A very interesting puzzle of "extern char *"

This is a discussion on A very interesting puzzle of "extern char *" within the C++ Programming forums, part of the General Programming Boards category; Here is the code: file.h Code: char p[5] = "abcd"; A.cpp Code: extern char* p; int main(){ printf("%c",p[2]); } The ...

  1. #1
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    A very interesting puzzle of "extern char *"

    Here is the code:

    file.h
    Code:
    char p[5] = "abcd";
    A.cpp
    Code:
    extern char* p;
    int main(){
      printf("%c",p[2]);
    }
    The result is a run-time error (memory access fault, I think)
    Why is that?

    When I correct the A.cpp as
    Code:
    extern char p[];
    int main(){
      printf("%c",p[2]);
    }
    It does work .
    Last edited by meili100; 01-09-2008 at 12:14 PM.

  2. #2
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    pointers and arrays are different types. Furthermore, I don't know why it would work since one p is in global name space and the other is scoped in main.

  3. #3
    C++まいる!Cをこわせ! Elysia's Avatar
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    Match types and indent properly.

    Code:
    extern char p[5];
    
    int main()
    {
    	printf("%c",p[2]);
    }
    Quote Originally Posted by Adak View Post
    io.h certainly IS included in some modern compilers. It is no longer part of the standard for C, but it is nevertheless, included in the very latest Pelles C versions.
    Quote Originally Posted by Salem View Post
    You mean it's included as a crutch to help ancient programmers limp along without them having to relearn too much.

    Outside of your DOS world, your header file is meaningless.

  4. #4
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    Quote Originally Posted by robwhit View Post
    pointers and arrays are different types. Furthermore, I don't know why it would work since one p is in global name space and the other is scoped in main.
    OK. I made the typo. I revised the post
    Last edited by meili100; 01-09-2008 at 02:06 PM.

  5. #5
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    Is that a question? Do you understand that char * and char [] are different and not the same type?

  6. #6
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    Sorry, I don't understand.

    Quote Originally Posted by robwhit View Post
    Is that a question? Do you understand that char * and char [] are different and not the same type?
    Last edited by meili100; 01-09-2008 at 02:15 PM.

  7. #7
    Frequently Quite Prolix dwks's Avatar
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    Presumably you #include file.h in A.cpp . . . .

    Evidently the type mismatch between *p and p[] is enough to cause the code to not work. I'm not sure why; *p and p[] aren't all that different. I can see *p and p[5] not working, but *p and p[] . . . it's quite strange.

    [edit] Found it:
    2.1: I had the definition char a[6] in one source file, and in another I declared extern char *a. Why didn't it work?
    The declaration extern char *a simply does not match the actual definition. The type "pointer-to-type-T" is not the same as "array-of-type-T." Use extern char a[].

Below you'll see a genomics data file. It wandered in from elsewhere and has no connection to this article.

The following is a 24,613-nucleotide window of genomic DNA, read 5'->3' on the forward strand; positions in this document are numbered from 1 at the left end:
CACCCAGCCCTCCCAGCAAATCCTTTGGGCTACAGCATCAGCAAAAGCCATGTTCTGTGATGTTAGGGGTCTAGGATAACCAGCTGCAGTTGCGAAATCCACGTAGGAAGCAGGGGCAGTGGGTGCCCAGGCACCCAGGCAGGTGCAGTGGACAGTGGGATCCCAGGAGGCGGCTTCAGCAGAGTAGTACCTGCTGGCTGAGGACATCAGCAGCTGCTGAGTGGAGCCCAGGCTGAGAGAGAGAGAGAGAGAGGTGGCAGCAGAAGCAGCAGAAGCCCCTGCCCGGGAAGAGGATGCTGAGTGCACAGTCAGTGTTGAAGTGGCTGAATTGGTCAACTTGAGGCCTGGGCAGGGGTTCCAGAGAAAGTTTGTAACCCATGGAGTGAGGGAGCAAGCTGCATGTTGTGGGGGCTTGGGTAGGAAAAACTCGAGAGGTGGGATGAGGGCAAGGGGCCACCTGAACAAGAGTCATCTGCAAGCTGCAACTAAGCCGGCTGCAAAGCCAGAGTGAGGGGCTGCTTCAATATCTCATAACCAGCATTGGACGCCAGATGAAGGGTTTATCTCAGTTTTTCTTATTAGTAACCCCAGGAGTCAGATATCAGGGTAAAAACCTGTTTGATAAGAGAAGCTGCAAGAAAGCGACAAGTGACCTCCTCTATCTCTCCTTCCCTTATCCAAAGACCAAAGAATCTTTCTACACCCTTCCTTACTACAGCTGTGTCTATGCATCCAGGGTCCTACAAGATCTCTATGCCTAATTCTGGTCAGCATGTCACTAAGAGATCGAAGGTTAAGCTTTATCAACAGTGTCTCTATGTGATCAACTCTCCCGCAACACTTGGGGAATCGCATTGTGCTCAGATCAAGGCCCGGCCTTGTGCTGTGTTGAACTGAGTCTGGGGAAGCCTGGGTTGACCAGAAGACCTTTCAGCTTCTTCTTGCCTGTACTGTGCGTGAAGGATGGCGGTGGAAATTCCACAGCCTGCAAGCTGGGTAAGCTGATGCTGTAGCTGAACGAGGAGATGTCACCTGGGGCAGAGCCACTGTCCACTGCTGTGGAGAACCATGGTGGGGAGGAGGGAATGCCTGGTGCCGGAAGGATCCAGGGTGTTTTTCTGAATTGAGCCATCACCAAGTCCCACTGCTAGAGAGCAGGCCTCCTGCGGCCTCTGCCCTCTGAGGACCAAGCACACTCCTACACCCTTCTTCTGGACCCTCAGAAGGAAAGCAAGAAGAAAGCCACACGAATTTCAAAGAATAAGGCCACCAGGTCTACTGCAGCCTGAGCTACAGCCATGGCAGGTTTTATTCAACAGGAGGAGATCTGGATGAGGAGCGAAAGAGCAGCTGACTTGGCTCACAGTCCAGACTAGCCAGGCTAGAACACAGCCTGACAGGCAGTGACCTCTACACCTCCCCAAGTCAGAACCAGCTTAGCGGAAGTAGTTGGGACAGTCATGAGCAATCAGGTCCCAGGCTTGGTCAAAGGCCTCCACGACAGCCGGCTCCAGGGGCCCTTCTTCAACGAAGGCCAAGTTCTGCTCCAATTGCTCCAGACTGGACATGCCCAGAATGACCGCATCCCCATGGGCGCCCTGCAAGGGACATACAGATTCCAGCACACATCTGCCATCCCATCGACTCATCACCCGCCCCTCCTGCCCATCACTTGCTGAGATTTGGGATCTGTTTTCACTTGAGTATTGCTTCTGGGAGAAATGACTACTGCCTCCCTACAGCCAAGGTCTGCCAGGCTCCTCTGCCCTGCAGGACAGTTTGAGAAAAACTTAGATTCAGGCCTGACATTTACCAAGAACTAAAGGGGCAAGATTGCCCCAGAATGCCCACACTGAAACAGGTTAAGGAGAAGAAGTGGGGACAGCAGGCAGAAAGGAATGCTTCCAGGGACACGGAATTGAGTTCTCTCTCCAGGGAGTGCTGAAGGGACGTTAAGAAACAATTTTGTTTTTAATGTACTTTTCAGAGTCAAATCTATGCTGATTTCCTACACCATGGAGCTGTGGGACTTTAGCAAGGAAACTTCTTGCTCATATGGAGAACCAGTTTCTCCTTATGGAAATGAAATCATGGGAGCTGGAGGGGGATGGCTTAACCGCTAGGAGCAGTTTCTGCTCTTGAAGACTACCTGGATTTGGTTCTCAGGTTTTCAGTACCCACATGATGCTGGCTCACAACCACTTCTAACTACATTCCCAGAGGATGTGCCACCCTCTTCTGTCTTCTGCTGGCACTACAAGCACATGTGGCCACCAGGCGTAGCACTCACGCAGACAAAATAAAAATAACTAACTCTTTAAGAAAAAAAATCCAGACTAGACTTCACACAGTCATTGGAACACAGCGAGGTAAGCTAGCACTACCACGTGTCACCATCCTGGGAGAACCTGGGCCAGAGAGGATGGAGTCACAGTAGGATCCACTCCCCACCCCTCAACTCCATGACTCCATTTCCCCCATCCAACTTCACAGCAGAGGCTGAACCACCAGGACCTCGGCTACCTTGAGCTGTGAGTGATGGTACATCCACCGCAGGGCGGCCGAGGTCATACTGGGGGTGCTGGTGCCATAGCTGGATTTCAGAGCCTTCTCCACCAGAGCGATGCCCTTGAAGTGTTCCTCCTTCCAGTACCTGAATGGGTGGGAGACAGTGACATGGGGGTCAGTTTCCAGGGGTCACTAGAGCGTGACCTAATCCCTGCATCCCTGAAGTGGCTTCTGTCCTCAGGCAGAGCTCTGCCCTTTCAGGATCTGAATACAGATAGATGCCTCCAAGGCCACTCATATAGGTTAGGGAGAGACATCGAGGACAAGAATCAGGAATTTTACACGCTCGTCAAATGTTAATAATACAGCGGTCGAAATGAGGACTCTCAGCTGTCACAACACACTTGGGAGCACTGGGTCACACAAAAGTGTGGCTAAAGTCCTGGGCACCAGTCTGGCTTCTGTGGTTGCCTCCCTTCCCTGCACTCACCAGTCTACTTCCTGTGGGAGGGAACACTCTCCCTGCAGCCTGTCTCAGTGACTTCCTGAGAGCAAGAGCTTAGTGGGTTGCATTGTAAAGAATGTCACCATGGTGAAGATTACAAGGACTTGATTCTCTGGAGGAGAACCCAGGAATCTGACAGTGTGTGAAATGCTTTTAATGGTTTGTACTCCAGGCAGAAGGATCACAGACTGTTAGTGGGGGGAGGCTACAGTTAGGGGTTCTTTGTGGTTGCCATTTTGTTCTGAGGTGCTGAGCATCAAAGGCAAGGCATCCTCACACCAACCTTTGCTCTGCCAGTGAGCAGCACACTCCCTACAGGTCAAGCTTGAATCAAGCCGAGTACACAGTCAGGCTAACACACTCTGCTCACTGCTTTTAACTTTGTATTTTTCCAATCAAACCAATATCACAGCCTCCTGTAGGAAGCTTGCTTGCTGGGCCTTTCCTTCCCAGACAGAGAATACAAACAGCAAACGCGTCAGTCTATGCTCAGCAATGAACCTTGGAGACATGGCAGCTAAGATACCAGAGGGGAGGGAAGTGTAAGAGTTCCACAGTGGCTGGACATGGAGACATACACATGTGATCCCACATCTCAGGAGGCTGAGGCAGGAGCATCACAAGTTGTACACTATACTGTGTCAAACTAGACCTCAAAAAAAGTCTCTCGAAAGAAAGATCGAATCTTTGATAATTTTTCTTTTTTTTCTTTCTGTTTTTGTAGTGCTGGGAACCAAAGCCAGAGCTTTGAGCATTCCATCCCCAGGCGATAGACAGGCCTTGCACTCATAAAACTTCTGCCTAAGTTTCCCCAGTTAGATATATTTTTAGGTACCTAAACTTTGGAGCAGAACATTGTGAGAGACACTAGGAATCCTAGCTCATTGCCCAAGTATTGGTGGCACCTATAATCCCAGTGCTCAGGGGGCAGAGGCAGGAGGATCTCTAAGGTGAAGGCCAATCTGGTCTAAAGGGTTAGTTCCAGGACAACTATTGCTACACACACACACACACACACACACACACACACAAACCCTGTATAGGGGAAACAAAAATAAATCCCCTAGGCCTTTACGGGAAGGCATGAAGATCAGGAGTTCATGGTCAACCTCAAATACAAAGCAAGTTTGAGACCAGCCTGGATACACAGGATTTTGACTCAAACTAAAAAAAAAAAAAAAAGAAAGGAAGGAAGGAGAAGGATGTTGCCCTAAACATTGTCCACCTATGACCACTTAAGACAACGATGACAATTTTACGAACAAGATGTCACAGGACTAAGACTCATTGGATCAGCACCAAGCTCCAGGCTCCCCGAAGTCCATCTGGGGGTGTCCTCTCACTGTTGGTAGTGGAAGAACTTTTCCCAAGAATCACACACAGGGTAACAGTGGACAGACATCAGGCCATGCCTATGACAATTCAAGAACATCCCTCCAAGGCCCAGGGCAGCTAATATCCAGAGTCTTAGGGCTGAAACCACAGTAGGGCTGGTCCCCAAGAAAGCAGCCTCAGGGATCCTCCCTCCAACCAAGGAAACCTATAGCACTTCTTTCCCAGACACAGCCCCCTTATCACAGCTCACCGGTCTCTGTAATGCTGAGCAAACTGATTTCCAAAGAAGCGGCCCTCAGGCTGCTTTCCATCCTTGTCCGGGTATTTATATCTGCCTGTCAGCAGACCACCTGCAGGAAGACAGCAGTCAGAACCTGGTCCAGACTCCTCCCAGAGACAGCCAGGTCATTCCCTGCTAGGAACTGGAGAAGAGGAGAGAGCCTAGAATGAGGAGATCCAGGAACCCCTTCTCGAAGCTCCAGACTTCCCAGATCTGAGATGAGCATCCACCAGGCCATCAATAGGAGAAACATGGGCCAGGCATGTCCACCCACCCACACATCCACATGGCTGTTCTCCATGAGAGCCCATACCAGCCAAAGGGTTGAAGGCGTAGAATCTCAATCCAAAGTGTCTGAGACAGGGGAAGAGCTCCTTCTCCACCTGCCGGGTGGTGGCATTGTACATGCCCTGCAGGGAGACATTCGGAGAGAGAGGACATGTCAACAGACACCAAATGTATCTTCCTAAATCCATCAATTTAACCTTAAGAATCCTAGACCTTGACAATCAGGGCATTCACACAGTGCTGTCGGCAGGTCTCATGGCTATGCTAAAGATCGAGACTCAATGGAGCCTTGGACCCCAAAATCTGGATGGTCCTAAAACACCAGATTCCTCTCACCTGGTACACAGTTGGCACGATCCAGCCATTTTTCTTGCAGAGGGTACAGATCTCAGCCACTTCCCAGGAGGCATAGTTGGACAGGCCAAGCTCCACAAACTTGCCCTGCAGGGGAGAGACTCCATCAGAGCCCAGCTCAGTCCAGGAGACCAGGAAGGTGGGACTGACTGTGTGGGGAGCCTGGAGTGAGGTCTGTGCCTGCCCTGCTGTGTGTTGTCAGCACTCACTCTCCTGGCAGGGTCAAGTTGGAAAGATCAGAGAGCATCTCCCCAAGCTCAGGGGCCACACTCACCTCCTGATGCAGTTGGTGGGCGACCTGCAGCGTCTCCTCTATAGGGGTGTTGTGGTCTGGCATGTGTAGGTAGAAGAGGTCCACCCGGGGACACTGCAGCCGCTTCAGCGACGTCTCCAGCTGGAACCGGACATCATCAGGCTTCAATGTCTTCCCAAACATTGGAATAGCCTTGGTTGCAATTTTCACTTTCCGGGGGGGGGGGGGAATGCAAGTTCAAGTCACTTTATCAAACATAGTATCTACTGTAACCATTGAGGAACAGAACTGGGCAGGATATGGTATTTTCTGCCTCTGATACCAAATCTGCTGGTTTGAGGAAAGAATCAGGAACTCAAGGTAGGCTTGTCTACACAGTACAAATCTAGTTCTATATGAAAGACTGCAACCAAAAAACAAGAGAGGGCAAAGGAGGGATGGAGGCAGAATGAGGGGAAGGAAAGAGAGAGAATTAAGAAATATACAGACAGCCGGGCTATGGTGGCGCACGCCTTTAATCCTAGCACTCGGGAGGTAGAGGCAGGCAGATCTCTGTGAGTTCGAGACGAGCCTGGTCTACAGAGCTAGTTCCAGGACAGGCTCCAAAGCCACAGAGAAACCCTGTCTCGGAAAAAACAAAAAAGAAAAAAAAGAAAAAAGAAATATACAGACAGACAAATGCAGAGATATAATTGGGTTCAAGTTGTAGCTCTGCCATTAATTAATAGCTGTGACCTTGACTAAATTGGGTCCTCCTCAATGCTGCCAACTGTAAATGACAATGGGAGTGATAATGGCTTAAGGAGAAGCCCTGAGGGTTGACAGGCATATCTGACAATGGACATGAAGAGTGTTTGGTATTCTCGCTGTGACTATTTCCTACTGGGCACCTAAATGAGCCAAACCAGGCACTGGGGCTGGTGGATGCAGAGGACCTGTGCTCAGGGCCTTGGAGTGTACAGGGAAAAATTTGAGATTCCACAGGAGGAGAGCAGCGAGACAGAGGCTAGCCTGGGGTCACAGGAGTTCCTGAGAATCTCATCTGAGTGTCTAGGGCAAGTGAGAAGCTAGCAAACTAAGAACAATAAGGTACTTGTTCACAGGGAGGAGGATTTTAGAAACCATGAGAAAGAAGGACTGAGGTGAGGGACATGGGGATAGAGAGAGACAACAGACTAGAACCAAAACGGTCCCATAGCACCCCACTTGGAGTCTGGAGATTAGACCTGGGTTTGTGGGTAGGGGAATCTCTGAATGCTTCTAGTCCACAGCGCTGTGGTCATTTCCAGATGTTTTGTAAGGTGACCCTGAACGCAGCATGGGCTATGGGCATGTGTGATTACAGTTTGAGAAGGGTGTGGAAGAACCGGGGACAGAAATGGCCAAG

References: CT&P Sec. 3.3 pp. 33-4, Sec. 4.5 pp. 64-5.
    From http://www.lysator.liu.se/c/c-faq/c-2.html
    [/edit]
    Last edited by dwks; 01-09-2008 at 02:48 PM.
    dwk

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  8. #8
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    p[] is an array. *p is a pointer. However, int p[] is an incomplete type so I'll say:

    int p[5];

    is the type. An array is a data type of consecutive elements of a specific type. A pointer simply points to one instance of a specific type.

    When you pass an array to a function expecting a pointer, the compiler does not complain because the array, when used simply with it's name, degenerates into a pointer to the first element in the array. So you are actually passing a pointer, and not an array.
    Code:
    int func(int *pointer)
    {
        printf ("%d", *pointer);
        return;
    }
    
    int main()
    {
        int p[5];
    
        func(p); //passing a pointer
        func(&p[0]); // equivalent
    
        return 0;
    
    }
    p in main has 5 elements. pointer in func doesn't have elements, because it's not an array. It's just a container to hold a variable that refers to an instance of a type. You could access the element in an array if the pointer was pointing to an array like this:
    Code:
    int func(int *pointer)
    {
        printf ("%d", pointer[1]);
        return;
    }
    
    int main()
    {
        int p[5] = {12, 23, 34, 45, 56};
    
        func(p); //passing a pointer
        func(&p[0]); // equivalent
    
        return 0;
    
    }
    A side effect of this behavior is that you can't pass a copy of the array to a function. It always passes a pointer.
    Code:
    int func(int *pointer)
    {
        pointer[1] = 456;
        return;
    }
    
    int main()
    {
        int p[5] = {12, 23, 34, 45, 56};
    
        printf ("%d", p[1]);
    
        func(p); //passing a pointer
        func(&p[0]); // equivalent
    
        printf ("%d", p[1]);//print 456
    
        return 0;
    }
    You can use brackets with pointers because the inventors of the language knew that referring to arrays was a very common use for pointers, and so they decided to include it in the language.

    Pointers might not point to anything. Arrays always have some elements.

    http://www.cprogramming.com/tutorial/lesson6.html
    http://faq.cprogramming.com/cgi-bin/...&id=1043284351
    http://faq.cprogramming.com/cgi-bin/...&id=1073086407

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